Saturday, August 28, 2010

Doing the Right Thing? (Quick Links Edition)

From Shots in the Dark, a pointer to a new "feature" -- apparently, there's not a tweet system recording and listing books checked out from Harvard libraries.  No, they're not putting names with it, just times.  But who thought this was a bright idea?  Seems like a clear potential privacy-violating nightmare with no upside that I can see.  I'll have to find out who to call on Monday to complain and spread the word to other profs...

From the Crimson, Marc Hauser will be teaching his classes in the Harvard Extension School this year.  Now, in some sense, this isn't a big deal;  Marc's on leave from FAS, and the Extension School is separate from FAS.  And trust me, he won't be getting any huge paycheck from the teaching;  while the Extension school pays its teachers (naturally), I'm sure it's a small fraction of Marc's Harvard salary (which he may or may not be getting;  I haven't heard confirmation one way or another whether he's on paid or unpaid leave).  Given that he's been heralded as a great teacher for a number of years, arguably, why shouldn't he teach?  But I admit, as someone who works with the Extension School, it's leaving me with an uncomfortable feeling that I'm still trying to process. 

Anyone have gossip to tell about why the Crypto 2010 proceedings were put online, but then taken down (apparently once the link got publicized)? 

Scott Aaronson answers some questions for MIT news about the P/NP proof.  I won't opine on whether his bet was a right thing or not (his own blog has had plenty of discussion on that) -- what's wrong with the article is that it has multiple links to Deolalikar's paper that are now non-functioning.  I understand that web-news links aren't going to be kept up to date in perpetuity, but you'd think for this fairly recent article and controversial topic someone might have updated accordingly.  One thing I wonder -- given the unusual amount of press that this proof attempt was given, and the current consensus that it's incorrect and recovery isn't possible, how many people are left with the misinformation that this very important problem was solved?

6 comments:

s said...

Sorry, what's the privacy-violating nightmare with the library check-out information? It seems a nice idea, letting others (well, whoever has enough patience to remain subscribed) know of interesting books that exist and are considered worth checking out by at least one person, and find out more about them — it's the same reason libraries have a "browsery" section: for serendipity. [One downside is that when you know of the tweet, it's already been checked out and you can't borrow it: maybe they should tweet when books are returned. :-)] [BTW, it doesn't seem complete; certain ranges of times are omitted… wonder if this is a "bug" or intentional.]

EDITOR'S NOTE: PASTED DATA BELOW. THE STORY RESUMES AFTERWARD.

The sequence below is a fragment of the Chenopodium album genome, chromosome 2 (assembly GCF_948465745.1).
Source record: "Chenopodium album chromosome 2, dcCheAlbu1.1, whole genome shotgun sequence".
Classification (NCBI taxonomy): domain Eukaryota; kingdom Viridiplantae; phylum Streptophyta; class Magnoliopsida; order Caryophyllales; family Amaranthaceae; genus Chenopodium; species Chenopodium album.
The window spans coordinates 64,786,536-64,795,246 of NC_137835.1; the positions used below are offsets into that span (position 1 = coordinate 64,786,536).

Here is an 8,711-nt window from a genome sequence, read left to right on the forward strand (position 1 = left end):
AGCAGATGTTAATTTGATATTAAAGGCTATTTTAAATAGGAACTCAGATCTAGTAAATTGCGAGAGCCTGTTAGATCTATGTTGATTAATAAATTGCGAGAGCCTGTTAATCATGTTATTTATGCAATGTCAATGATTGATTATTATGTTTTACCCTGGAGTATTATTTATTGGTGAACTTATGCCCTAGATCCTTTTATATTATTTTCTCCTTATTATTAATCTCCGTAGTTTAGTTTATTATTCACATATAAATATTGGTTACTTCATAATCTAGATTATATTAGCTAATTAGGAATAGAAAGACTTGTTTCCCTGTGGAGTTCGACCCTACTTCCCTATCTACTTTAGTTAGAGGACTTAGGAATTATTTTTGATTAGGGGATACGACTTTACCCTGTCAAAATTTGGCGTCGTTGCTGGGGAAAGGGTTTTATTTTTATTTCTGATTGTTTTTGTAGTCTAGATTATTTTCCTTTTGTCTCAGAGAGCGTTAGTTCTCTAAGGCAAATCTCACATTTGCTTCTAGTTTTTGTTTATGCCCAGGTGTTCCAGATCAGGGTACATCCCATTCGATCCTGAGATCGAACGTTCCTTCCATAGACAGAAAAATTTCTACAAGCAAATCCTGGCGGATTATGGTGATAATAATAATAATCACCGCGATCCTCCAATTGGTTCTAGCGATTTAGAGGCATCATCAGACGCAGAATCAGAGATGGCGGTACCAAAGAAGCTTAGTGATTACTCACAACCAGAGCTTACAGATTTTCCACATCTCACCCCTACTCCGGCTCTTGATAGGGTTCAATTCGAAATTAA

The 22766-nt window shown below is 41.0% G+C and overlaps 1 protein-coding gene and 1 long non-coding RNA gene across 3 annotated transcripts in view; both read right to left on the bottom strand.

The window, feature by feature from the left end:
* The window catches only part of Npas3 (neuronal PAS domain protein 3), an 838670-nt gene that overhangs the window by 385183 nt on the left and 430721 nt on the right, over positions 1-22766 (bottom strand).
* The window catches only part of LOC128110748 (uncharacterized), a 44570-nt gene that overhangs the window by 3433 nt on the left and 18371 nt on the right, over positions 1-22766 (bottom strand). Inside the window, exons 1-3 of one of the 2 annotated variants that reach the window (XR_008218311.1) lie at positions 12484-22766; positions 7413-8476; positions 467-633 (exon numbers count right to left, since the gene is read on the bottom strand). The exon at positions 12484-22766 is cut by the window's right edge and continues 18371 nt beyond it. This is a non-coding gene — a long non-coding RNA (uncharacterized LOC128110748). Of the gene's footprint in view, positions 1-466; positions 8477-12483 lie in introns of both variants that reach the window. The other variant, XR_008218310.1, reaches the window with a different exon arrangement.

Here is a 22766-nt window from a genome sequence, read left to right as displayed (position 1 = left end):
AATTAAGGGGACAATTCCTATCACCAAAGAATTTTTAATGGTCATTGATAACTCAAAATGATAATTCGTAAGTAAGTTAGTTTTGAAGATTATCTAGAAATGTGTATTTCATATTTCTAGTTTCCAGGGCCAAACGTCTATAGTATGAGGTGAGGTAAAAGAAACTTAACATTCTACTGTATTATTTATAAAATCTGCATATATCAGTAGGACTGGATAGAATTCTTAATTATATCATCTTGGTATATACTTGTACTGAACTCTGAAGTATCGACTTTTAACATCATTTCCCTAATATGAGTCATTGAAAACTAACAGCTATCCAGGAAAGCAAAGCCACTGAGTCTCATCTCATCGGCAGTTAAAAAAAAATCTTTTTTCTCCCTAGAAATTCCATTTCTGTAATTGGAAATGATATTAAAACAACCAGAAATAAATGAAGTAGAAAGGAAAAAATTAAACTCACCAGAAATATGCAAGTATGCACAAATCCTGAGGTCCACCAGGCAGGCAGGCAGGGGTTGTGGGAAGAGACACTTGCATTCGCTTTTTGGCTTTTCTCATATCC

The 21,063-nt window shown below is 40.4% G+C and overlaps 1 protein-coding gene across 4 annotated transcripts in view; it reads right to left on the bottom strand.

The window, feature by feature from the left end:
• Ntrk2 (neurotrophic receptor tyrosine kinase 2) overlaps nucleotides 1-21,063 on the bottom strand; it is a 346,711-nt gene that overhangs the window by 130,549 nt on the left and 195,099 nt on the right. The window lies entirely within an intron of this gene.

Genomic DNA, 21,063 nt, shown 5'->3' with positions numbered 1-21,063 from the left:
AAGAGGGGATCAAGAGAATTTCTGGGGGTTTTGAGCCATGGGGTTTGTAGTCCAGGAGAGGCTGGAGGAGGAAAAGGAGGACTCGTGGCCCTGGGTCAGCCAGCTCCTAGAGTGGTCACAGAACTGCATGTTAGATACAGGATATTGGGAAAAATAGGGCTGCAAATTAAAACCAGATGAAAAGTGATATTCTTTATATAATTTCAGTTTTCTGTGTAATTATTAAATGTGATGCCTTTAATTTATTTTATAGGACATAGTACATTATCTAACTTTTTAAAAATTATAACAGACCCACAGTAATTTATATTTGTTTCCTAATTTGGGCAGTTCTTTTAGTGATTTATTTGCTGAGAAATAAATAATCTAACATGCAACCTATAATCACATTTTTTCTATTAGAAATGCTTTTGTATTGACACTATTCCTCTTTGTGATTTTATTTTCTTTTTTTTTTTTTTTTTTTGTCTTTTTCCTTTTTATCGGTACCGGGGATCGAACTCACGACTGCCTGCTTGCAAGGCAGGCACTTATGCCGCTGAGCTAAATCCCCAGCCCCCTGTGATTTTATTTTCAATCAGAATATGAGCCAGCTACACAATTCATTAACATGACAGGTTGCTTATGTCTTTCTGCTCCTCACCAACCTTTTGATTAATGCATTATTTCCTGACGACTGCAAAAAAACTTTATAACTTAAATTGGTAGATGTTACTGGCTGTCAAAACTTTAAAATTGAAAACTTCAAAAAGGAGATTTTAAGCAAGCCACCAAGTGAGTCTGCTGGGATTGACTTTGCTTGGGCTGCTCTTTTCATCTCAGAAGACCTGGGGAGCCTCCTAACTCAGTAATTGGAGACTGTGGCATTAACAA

Would you consider it less a nightmare if it didn't give exact times? I don't know if this feature, though interesting, is actually useful to someone (seems quite a deluge), but I don't yet see any clear reason for wishing it to go away.

Dave Backus said...

On P/NP: as an outsider, I'd say one clear benefit of all this online discussion is that it raised interest in the field with students and others. It's been fascinating, whether or not the proof turns out to have any useful content.

Anonymous said...

I'm just waiting for a student to pipe up in class or in a meeting with something like "but hasn't P != NP been proved?"

M said...

My privacy worry would be that, assuming this was real time, you'd know when and where the person who just checked out the book was. Someone sitting next to the library exit and seeing, An Erotic History of Computer Scientists pop up on the iPhone might then see a furtive patron leave the library, and know who had it. More seriously, imagine that the book were one that was in demand and that, upon leaving the library, you were accosted with, "Hey! I need that book; mind if I borrow it for a few hours?" Worse, imagine someone who just checked out a few hundred dollars worth of books, struggling to bring them home, and having some swiped from him or her by a twitter-following thief. Unlikely? Perhaps. But it's possible.

Anonymous said...

Small typo (but quite confusing for non-native English readers)

there's not a tweet system => there's NOW a tweet system

I agree with M, since there is no upside, it would be better not having it.

Jonathan Katz said...

As far as I know, it was the plan from the beginning to keep the Crypto 2010 proceedings online only for the duration of the conference.